Khmer Boxing Music[edit]

Sample of Traditional Khmer music played before Khmer boxing match.

The music of Khmer boxing is called vung phleng pradall or vung phleng klang khek. The music uses an oboe, drums(sampho) and cymbals(chhing). The music comes in two parts. The first part uses a spirit(teacher) to help the boxers concentrate their minds and have confidence. The first part of the music is played slowly in a rubato style. The melody is played by the oboe and the sampho plays strokes at important points of the melody. The second part which is the fight music is played much faster and in meter. The music accelerates with the progression of the round. It stops at the end of the round or when someone is knocked out. When the fight is exciting, the audience claps in rhythm with the beat of the sampho.


See also[edit]


  1. ^ a b c Cambodian music history by Sam-Ang Sam.
  2. ^ Shapiro, Toni; Sam, Sam-Ang; Bishop, Naomi Hawes; Bishop, John; Sam, Chan Moly; Hay, Somaly; Sam, Malene; Shapiro, Sophiline; Sokhon, Nareine; Tes, Sam-Ouen (1993–1994). "Khmer Court Dance (videotape)". Asian Music. 25 (1/2): 322–326. doi:10.2307/834227. JSTOR 834227.
  3. ^ a b c Khean, Yun; Dorivan, Keo; Lina, Y; Lenna, Mao. Traditional Musical Instruments of Cambodia (PDF). Kingdom of Cambodia: United Nations Educational, Scientific and Cultural Organization. p. 20.
  4. ^ a b Kersalé, Patrick. "Monochord stick zither - ksae diev". Retrieved 19 June 2019. the ksae diev was played in the wedding orchestra (plenh kar boran), the magic healing orchestra (plenh areak)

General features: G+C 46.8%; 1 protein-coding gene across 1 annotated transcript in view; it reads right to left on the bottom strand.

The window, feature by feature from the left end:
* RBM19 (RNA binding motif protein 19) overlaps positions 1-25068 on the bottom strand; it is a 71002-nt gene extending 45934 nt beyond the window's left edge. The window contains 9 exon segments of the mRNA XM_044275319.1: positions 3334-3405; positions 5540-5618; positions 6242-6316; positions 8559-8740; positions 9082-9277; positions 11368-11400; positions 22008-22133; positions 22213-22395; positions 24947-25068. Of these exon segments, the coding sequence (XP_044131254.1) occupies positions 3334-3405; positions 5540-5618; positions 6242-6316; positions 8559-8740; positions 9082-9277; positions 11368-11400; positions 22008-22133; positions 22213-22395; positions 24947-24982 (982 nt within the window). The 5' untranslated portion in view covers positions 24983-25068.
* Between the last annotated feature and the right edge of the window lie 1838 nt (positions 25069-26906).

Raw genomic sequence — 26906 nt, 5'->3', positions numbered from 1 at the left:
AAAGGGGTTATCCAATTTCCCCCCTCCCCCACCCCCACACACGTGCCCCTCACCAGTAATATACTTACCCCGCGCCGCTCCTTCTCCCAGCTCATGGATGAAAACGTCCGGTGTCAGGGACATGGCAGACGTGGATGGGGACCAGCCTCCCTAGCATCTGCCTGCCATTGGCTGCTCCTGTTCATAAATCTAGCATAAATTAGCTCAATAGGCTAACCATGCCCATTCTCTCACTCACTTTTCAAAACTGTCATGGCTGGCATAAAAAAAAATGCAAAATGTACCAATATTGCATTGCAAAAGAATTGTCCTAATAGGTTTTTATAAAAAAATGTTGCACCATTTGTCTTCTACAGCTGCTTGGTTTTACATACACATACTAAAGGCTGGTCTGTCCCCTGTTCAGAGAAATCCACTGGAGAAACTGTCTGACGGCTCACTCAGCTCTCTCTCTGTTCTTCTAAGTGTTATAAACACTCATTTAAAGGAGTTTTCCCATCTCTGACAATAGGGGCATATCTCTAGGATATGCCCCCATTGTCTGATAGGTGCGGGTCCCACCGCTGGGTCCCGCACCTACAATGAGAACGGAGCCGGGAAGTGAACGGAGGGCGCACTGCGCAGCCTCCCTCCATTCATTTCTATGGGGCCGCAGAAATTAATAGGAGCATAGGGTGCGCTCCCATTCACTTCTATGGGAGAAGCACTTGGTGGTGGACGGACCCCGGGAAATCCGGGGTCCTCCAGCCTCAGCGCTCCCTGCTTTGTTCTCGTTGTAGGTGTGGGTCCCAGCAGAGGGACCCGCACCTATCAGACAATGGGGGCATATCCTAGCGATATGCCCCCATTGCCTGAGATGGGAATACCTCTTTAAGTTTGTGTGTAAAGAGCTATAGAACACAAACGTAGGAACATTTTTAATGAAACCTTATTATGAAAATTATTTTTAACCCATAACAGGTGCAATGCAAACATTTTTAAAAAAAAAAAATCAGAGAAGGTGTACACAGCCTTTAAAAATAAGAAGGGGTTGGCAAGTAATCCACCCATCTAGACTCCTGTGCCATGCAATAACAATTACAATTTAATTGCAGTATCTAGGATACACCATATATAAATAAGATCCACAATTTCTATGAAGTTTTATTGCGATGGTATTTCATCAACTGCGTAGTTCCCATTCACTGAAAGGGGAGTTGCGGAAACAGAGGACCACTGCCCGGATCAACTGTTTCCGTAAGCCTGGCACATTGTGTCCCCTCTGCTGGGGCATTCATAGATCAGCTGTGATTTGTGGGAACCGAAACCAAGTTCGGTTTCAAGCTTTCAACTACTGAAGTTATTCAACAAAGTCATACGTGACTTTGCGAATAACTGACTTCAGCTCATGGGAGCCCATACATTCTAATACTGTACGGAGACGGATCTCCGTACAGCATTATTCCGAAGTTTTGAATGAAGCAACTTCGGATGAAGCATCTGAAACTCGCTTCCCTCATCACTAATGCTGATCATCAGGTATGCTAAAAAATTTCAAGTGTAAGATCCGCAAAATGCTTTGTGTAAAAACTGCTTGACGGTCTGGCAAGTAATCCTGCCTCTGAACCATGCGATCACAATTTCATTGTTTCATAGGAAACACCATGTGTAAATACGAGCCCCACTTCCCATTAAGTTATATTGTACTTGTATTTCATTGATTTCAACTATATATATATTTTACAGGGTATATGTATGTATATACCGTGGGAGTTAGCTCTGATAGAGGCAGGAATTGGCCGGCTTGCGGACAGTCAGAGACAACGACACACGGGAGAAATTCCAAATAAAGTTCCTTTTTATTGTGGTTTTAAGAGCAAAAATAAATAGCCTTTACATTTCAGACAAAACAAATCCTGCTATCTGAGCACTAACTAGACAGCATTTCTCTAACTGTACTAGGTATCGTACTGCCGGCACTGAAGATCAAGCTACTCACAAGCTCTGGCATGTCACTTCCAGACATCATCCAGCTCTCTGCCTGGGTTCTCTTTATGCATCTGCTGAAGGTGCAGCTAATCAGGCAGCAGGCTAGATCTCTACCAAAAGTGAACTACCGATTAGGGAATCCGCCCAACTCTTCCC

5. ^ Yniesta, Luc; Rouer, Jérôme (8 February 1996). "L'orchestre "Pin Peat" [The orchestra "Pin Peat"". PHOTOS DU CAMBODGE. Retrieved 4 October 2018.
  6. ^ Sam-Ang Sam "Cambodia" in New Grove Dictionary of Music and Musicians, 2nd ed., 2001. pp. 861-863
  7. ^ a b c Yniesta, Luc (8 January 1996). "La Musique Mahori". PHOTOS DU CAMBODGE. Retrieved 4 October 2018.
  8. ^ a b Sotheary, Pech (15 January 2016). "[UNESCO bid to save dying music style]". Phnom Penh Post. Retrieved 10 October 2018.
  9. ^ a b Sisario, Ben (9 April 2015). "'Don't Think I've Forgotten,' a Documentary, Revives Cambodia's Silenced Sounds". New York Times.
  10. ^ Downing, Andy (28 May 2015). "Film preview: Director John Pirozzi traces the history of early Cambodian rock 'n' roll in "Don't Think I've Forgotten"". Columbus Alive.